In 2009, WNS, a business process outsourcing company, was the second Indian company to establish its first-ever Latin American operation in Costa Rica. A year later, Motif, an Indian services and outsourcing company, opened its first regional location in the America Free Zone in Heredia. Motif plans to employ up to 500 by 2012.
“Further expansion and relations with India were part of the Costa Rican Investment Board’s [CINDE] strategic plan for 2010-2011,” Andrea Centeno, communications director at CINDE told The Tico Times earlier this year. “Relations with India are still very new, but we understand what a valuable trading partner they could be in the future.”
Centeno echoed the words of Foreign Trade Minister Anabel González. In late November, the Foreign Trade Ministry released a statement addressing Costa Rica’s burgeoning interest in nurturing the commercial relationship with India.
“India is an emerging market that offers great possibilities in both trade and investment,” González said. “Costa Rica must work to establish a better relationship with India. During this current phase of exploration, we are focusing on bettering our understanding of their market, identifying the interests of both countries and establishing more channels of information.”
González also said that Costa Rica and India are in the process of negotiating an agreement to promote investment and bilateral business relations. In March 2012, González and members of the business sector plan to make an official visit to India to discuss strengthening trade and commercial relations.
‘Bit By Bit’
As the two most populated countries in the world, India and China, which share a small, conflicted border region divided by the Himalayan Mountains, often draw comparisons to one another in terms of economic prowess and global ascension.
In Latin America, there is little to compare. According to the Inter-American Development Bank, China accounts for more than 10 percent of total trade in Latin America while India makes up 0.9 percent.
Comparing the two countries in the Costa Rican market merits a similar result. In 2007, Costa Rica-China trade peaked at $848 million. The largest amount of trade between Costa Rica and India was $28 million in 2008.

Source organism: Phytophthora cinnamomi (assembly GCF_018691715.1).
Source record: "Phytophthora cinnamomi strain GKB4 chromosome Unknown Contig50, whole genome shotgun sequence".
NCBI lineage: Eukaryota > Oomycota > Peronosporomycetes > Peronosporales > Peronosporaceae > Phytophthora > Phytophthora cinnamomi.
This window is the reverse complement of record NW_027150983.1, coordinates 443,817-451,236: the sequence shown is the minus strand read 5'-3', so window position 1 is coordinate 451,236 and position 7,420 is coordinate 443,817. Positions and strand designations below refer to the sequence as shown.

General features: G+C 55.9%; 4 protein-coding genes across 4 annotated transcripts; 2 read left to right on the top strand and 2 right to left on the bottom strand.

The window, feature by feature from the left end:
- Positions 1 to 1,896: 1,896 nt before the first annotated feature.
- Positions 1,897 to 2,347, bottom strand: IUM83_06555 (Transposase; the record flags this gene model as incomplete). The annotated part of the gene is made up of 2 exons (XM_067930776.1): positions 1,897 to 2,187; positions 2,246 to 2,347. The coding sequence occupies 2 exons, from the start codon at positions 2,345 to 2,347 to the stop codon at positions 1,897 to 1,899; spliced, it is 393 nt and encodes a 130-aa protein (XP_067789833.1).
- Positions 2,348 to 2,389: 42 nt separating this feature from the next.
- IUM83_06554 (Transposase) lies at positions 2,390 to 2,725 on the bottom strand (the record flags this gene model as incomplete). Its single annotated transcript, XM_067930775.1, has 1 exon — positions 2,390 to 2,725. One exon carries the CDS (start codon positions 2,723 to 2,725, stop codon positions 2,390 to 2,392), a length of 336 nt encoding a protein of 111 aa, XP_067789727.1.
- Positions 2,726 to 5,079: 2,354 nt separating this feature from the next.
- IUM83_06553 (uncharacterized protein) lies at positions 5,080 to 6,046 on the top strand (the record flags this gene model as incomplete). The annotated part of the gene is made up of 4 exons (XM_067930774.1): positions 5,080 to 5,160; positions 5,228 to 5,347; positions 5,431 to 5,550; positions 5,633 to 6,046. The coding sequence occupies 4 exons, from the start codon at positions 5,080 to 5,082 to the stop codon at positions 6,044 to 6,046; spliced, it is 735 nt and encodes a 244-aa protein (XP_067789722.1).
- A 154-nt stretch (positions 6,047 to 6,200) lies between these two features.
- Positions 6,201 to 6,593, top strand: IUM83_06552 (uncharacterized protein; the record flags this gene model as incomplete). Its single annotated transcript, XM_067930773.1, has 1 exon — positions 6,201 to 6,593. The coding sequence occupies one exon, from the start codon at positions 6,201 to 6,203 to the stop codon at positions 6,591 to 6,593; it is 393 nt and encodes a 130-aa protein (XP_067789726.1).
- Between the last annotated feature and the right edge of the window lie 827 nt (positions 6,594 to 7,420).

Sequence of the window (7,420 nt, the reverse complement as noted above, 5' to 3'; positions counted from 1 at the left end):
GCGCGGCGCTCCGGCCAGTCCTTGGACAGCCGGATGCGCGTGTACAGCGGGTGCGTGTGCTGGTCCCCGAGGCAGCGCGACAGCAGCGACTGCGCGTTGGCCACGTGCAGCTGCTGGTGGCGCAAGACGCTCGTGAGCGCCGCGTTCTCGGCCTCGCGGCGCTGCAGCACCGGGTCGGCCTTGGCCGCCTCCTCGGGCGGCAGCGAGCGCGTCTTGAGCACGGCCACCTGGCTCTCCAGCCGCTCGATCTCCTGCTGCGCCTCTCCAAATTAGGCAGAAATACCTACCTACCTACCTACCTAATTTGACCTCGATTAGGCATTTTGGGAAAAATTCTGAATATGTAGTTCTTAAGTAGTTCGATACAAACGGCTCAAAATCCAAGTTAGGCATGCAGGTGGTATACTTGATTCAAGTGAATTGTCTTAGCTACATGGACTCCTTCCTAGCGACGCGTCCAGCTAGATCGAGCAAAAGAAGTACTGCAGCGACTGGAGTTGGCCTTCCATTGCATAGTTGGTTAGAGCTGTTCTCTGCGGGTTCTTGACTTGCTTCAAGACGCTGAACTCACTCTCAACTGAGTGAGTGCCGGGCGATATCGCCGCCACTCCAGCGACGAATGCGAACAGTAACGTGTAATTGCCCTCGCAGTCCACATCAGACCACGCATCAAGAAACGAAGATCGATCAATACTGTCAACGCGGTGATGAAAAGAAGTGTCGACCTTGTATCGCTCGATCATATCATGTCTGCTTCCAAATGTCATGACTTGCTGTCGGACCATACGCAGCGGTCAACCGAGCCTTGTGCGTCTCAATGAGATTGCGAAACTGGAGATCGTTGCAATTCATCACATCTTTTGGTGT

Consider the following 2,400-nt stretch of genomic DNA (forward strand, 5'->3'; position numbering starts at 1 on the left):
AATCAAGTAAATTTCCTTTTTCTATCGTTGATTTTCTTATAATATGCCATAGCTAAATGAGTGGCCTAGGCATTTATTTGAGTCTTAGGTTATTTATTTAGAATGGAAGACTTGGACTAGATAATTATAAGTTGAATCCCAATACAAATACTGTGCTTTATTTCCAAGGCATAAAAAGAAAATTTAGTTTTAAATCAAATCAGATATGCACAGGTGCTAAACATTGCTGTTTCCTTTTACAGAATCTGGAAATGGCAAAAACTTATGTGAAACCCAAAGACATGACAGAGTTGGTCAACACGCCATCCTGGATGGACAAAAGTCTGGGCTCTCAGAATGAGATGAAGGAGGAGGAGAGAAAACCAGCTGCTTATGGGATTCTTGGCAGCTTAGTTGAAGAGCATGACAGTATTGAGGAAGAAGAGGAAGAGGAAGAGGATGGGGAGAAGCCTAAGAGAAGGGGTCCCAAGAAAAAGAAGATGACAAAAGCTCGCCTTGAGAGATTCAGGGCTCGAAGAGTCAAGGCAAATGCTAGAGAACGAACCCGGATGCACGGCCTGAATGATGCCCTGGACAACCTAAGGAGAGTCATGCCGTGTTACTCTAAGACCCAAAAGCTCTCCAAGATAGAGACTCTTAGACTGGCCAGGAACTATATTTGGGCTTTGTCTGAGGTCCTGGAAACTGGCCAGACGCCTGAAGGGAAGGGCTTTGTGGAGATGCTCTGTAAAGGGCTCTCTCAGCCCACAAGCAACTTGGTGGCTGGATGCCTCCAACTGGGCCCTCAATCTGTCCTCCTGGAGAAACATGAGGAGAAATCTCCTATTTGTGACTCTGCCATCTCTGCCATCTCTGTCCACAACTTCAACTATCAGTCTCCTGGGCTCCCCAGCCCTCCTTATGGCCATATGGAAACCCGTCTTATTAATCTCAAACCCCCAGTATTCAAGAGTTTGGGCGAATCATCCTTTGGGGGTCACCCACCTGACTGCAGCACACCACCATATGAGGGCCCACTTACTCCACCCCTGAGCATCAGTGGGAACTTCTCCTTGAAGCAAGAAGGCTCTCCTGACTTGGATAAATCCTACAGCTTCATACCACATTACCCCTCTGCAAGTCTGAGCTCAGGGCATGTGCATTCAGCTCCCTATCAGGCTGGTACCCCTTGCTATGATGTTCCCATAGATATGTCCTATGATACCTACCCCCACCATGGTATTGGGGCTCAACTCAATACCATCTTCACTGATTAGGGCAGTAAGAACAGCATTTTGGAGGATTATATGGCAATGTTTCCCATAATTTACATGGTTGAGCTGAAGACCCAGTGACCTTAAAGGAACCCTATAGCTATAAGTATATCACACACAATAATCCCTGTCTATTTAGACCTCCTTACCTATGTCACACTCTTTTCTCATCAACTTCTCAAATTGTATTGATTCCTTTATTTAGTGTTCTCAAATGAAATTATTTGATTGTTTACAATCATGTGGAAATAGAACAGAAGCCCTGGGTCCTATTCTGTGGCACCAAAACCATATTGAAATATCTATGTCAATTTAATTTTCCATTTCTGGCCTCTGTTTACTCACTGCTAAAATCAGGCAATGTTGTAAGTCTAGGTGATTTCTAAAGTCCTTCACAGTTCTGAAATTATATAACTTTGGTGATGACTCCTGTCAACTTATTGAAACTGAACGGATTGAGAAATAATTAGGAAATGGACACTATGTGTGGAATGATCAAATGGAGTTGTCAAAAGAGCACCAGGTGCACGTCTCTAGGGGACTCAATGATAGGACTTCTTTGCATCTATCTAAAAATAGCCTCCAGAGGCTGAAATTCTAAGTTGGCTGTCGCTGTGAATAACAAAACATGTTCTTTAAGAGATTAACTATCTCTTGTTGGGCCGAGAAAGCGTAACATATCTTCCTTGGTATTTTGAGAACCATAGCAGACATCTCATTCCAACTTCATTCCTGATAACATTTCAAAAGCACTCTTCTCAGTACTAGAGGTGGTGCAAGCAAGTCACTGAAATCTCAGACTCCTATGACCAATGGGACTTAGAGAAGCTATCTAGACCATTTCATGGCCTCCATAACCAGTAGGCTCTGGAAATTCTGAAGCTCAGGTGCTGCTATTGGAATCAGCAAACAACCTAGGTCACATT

In a November article in the India-based Financial Express publication, Costa Rica and India’s relationship was described as growing “bit by bit.” The use of the word “bit” was a pun in reference to the bilateral investment treaty (BIT) that González proposed to the Indian Finance Ministry in September.
“Costa Rica is working to strengthen trade and investment flow with India, and has identified several potential sectors like pharmaceutical products, biotechnology, nanotechnology, software development, research related to science, engineering, automobile manufacturing, BPO and telecommunications,” the story said.
But “bit by bit” has characterized Indian development in Costa Rica for several years. Often considered a percolating economic market on the verge of an eventual boom, Indian investment in Latin America and Costa Rica continues to be more a promise of potential than actual development.
“Countries in the region must work together with India, adjusting their policies and strategies to take advantage of the growing potential of economic links and cooperation,” the ECLAC report concluded. “India can and should be an active partner in the region’s endeavors.”
India “can and should” develop into a valuable trading partner in Latin America. But will it?